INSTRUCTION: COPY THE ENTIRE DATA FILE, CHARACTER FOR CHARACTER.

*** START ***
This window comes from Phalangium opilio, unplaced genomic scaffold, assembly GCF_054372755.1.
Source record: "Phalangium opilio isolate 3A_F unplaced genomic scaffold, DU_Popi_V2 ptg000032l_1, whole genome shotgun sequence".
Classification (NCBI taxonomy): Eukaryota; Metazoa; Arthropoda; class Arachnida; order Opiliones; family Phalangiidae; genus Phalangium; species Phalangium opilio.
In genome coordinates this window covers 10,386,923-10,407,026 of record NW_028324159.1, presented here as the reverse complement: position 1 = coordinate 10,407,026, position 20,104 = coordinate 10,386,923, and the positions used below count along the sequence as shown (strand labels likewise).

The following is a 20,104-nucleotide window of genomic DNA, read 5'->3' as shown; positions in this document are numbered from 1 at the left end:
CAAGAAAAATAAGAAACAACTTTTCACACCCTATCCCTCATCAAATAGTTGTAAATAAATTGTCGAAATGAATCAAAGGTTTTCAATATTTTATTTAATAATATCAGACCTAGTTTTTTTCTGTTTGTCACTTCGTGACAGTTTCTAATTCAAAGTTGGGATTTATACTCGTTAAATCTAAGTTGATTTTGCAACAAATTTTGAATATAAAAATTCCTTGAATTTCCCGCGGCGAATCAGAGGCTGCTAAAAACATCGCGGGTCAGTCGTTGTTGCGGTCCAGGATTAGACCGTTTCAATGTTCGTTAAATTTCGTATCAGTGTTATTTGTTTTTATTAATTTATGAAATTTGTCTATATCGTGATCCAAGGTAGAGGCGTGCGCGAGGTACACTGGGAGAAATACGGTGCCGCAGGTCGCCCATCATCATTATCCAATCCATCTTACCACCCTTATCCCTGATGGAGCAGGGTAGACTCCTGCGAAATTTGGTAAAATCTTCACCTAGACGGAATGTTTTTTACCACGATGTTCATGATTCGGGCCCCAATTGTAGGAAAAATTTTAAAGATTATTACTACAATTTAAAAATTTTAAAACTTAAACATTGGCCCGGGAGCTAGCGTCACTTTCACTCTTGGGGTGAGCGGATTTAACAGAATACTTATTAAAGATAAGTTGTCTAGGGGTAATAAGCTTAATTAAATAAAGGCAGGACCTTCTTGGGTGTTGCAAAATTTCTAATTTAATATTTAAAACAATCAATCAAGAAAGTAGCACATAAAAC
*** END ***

This window comes from Phalangium opilio, unplaced genomic scaffold, assembly GCF_054372755.1.
Source record: "Phalangium opilio isolate 3A_F unplaced genomic scaffold, DU_Popi_V2 ptg000032l_1, whole genome shotgun sequence".
Classification (NCBI taxonomy): Eukaryota; Metazoa; Arthropoda; class Arachnida; order Opiliones; family Phalangiidae; genus Phalangium; species Phalangium opilio.
In genome coordinates this window covers 10,386,923-10,407,026 of record NW_028324159.1, presented here as the reverse complement: position 1 = coordinate 10,407,026, position 20,104 = coordinate 10,386,923, and the positions used below count along the sequence as shown (strand labels likewise).

The following is a 20,104-nucleotide window of genomic DNA, read 5'->3' as shown; positions in this document are numbered from 1 at the left end:
CAAGAAAAATAAGAAACAACTTTTCACACCCTATCCCTCATCAAATAGTTGTAAATAAATTGTCGAAATGAATCAAAGGTTTTCAATATTTTATTTAATAATATCAGACCTAGTTTTTTTCTGTTTGTCACTTCGTGACAGTTTCTAATTCAAAGTTGGGATTTATACTCGTTAAATCTAAGTTGATTTTGCAACAAATTTTGAATATAAAAATTCCTTGAATTTCCCGCGGCGAATCAGAGGCTGCTAAAAACATCGCGGGTCAGTCGTTGTTGCGGTCCAGGATTAGACCGTTTCAATGTTCGTTAAATTTCGTATCAGTGTTATTTGTTTTTATTAATTTATGAAATTTGTCTATATCGTGATCCAAGGTAGAGGCGTGCGCGAGGTACACTGGGAGAAATACGGTGCCGCAGGTCGCCCATCATCATTATCCAATCCATCTTACCACCCTTATCCCTGATGGAGCAGGGTAGACTCCTGCGAAATTTGGTAAAATCTTCACCTAGACGGAATGTTTTTTACCACGATGTTCATGATTCGGGCCCCAATTGTAGGAAAAATTTTAAAGATTATTACTACAATTTAAAAATTTTAAAACTTAAACATTGGCCCGGGAGCTAGCGTCACTTTCACTCTTGGGGTGAGCGGATTTAACAGAATACTTATTAAAGATAAGTTGTCTAGGGGTAATAAGCTTAATTAAATAAAGGCAGGACCTTCTTGGGTGTTGCAAAATTTCTAATTTAATATTTAAAACAATCAATCAAGAAAGTAGCACATAAAAC